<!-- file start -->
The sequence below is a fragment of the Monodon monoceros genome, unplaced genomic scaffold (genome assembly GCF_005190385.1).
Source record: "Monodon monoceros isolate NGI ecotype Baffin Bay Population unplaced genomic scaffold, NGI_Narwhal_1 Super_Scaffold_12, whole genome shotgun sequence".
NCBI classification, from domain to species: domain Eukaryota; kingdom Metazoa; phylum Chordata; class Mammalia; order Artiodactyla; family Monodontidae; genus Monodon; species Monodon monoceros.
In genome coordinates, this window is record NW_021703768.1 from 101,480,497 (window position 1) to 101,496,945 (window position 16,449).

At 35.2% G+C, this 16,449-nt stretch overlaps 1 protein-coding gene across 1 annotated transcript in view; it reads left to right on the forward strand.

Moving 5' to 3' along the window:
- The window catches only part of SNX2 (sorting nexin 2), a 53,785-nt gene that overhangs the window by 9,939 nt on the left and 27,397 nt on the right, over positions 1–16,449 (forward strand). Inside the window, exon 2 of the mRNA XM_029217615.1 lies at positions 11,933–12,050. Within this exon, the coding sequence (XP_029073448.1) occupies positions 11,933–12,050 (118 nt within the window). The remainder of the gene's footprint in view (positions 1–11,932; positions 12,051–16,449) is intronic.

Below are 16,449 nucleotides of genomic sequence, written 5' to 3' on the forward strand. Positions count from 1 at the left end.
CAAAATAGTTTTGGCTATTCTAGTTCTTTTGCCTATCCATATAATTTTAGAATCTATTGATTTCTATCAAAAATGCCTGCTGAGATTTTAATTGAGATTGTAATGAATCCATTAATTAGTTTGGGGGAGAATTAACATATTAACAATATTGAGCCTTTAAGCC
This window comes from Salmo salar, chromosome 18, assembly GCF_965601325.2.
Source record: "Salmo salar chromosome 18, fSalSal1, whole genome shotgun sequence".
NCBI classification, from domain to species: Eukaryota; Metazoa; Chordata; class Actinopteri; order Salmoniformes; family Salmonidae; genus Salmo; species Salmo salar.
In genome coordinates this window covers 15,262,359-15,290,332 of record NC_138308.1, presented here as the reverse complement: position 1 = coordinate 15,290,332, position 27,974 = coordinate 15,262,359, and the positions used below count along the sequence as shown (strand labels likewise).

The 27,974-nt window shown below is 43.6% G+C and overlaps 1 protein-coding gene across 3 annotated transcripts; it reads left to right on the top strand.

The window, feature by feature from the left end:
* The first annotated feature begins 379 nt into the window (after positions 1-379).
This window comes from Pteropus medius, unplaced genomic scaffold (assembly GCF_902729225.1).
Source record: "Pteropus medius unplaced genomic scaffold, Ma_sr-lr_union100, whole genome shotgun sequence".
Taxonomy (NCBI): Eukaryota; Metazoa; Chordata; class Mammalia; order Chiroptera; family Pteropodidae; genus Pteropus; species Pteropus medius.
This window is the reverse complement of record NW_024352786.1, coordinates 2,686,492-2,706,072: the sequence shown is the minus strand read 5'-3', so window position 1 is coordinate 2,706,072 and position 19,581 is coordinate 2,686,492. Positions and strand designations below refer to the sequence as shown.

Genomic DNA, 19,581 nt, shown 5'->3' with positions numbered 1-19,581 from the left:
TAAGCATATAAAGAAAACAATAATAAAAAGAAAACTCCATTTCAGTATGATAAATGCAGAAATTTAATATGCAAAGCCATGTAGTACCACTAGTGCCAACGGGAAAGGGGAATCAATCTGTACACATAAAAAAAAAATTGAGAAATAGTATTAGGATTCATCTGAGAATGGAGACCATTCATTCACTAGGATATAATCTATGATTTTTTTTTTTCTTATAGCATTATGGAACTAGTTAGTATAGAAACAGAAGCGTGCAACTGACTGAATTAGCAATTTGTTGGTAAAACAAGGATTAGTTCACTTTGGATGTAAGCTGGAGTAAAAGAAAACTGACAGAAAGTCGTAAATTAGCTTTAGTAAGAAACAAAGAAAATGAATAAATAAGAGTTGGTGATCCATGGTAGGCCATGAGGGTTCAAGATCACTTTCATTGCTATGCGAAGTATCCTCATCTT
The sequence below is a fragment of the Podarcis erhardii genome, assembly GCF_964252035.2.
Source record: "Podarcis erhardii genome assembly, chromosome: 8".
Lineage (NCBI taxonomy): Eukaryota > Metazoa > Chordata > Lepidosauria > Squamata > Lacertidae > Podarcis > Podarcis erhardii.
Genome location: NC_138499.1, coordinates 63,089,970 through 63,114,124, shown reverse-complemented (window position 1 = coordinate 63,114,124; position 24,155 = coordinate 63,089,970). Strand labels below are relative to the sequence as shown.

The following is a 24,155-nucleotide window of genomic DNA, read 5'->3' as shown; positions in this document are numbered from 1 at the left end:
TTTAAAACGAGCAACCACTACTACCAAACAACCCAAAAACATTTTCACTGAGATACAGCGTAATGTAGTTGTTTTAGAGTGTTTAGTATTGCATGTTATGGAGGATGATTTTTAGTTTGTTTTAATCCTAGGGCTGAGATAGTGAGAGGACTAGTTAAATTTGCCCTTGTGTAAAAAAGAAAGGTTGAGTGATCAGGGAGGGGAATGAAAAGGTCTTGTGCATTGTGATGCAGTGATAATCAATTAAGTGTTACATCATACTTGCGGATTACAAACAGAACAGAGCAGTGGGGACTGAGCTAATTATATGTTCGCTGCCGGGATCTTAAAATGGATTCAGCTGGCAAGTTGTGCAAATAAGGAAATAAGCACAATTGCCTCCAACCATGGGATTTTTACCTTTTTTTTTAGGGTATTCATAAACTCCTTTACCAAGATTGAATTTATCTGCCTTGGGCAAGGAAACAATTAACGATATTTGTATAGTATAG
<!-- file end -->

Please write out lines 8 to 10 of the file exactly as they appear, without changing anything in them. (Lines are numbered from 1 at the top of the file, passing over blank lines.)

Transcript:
Below are 16,449 nucleotides of genomic sequence, written 5' to 3' on the forward strand. Positions count from 1 at the left end.
CAAAATAGTTTTGGCTATTCTAGTTCTTTTGCCTATCCATATAATTTTAGAATCTATTGATTTCTATCAAAAATGCCTGCTGAGATTTTAATTGAGATTGTAATGAATCCATTAATTAGTTTGGGGGAGAATTAACATATTAACAATATTGAGCCTTTAAGCC
This window comes from Salmo salar, chromosome 18, assembly GCF_965601325.2.